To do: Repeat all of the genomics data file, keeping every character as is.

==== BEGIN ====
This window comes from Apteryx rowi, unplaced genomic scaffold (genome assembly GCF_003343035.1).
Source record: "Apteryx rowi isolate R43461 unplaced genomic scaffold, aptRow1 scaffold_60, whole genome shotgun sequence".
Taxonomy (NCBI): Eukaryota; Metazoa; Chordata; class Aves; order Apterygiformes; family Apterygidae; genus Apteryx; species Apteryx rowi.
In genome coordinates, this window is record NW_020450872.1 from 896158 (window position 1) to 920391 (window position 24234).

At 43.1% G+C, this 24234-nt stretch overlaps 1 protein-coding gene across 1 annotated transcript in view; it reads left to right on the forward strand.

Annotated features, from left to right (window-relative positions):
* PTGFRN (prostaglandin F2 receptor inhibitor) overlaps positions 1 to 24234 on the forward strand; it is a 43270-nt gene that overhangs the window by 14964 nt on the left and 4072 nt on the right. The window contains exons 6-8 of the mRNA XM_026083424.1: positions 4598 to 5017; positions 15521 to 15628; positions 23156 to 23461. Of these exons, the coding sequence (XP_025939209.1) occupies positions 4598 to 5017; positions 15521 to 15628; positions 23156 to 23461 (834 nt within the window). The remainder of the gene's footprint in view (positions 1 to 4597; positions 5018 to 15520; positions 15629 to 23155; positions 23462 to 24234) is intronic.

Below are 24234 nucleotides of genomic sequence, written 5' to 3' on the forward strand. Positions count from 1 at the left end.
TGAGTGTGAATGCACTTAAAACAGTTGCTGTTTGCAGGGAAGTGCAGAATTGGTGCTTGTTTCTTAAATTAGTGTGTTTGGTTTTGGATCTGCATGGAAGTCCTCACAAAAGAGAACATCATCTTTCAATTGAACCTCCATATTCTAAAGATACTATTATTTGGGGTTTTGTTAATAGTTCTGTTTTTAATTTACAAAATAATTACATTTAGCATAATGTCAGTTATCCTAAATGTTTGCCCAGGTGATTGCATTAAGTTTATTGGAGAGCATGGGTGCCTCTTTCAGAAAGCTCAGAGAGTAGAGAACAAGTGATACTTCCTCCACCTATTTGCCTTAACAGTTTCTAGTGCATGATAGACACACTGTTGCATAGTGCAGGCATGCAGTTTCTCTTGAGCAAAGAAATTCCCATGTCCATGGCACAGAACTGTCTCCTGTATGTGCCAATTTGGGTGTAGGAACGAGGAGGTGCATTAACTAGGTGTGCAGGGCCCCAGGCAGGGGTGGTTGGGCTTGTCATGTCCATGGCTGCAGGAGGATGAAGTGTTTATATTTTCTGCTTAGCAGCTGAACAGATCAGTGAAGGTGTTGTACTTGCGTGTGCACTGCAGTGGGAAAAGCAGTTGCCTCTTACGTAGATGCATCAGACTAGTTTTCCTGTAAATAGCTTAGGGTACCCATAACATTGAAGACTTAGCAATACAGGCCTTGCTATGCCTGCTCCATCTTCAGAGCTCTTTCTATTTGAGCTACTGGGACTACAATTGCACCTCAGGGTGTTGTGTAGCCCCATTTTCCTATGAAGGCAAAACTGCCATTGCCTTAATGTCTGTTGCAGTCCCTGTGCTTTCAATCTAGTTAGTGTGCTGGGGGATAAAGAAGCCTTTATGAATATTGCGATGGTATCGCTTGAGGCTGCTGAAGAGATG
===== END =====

This window comes from Apteryx rowi, unplaced genomic scaffold (genome assembly GCF_003343035.1).
Source record: "Apteryx rowi isolate R43461 unplaced genomic scaffold, aptRow1 scaffold_60, whole genome shotgun sequence".
Taxonomy (NCBI): Eukaryota; Metazoa; Chordata; class Aves; order Apterygiformes; family Apterygidae; genus Apteryx; species Apteryx rowi.
In genome coordinates, this window is record NW_020450872.1 from 896158 (window position 1) to 920391 (window position 24234).

At 43.1% G+C, this 24234-nt stretch overlaps 1 protein-coding gene across 1 annotated transcript in view; it reads left to right on the forward strand.

Annotated features, from left to right (window-relative positions):
* PTGFRN (prostaglandin F2 receptor inhibitor) overlaps positions 1 to 24234 on the forward strand; it is a 43270-nt gene that overhangs the window by 14964 nt on the left and 4072 nt on the right. The window contains exons 6-8 of the mRNA XM_026083424.1: positions 4598 to 5017; positions 15521 to 15628; positions 23156 to 23461. Of these exons, the coding sequence (XP_025939209.1) occupies positions 4598 to 5017; positions 15521 to 15628; positions 23156 to 23461 (834 nt within the window). The remainder of the gene's footprint in view (positions 1 to 4597; positions 5018 to 15520; positions 15629 to 23155; positions 23462 to 24234) is intronic.

Below are 24234 nucleotides of genomic sequence, written 5' to 3' on the forward strand. Positions count from 1 at the left end.
TGAGTGTGAATGCACTTAAAACAGTTGCTGTTTGCAGGGAAGTGCAGAATTGGTGCTTGTTTCTTAAATTAGTGTGTTTGGTTTTGGATCTGCATGGAAGTCCTCACAAAAGAGAACATCATCTTTCAATTGAACCTCCATATTCTAAAGATACTATTATTTGGGGTTTTGTTAATAGTTCTGTTTTTAATTTACAAAATAATTACATTTAGCATAATGTCAGTTATCCTAAATGTTTGCCCAGGTGATTGCATTAAGTTTATTGGAGAGCATGGGTGCCTCTTTCAGAAAGCTCAGAGAGTAGAGAACAAGTGATACTTCCTCCACCTATTTGCCTTAACAGTTTCTAGTGCATGATAGACACACTGTTGCATAGTGCAGGCATGCAGTTTCTCTTGAGCAAAGAAATTCCCATGTCCATGGCACAGAACTGTCTCCTGTATGTGCCAATTTGGGTGTAGGAACGAGGAGGTGCATTAACTAGGTGTGCAGGGCCCCAGGCAGGGGTGGTTGGGCTTGTCATGTCCATGGCTGCAGGAGGATGAAGTGTTTATATTTTCTGCTTAGCAGCTGAACAGATCAGTGAAGGTGTTGTACTTGCGTGTGCACTGCAGTGGGAAAAGCAGTTGCCTCTTACGTAGATGCATCAGACTAGTTTTCCTGTAAATAGCTTAGGGTACCCATAACATTGAAGACTTAGCAATACAGGCCTTGCTATGCCTGCTCCATCTTCAGAGCTCTTTCTATTTGAGCTACTGGGACTACAATTGCACCTCAGGGTGTTGTGTAGCCCCATTTTCCTATGAAGGCAAAACTGCCATTGCCTTAATGTCTGTTGCAGTCCCTGTGCTTTCAATCTAGTTAGTGTGCTGGGGGATAAAGAAGCCTTTATGAATATTGCGATGGTATCGCTTGAGGCTGCTGAAGAGATG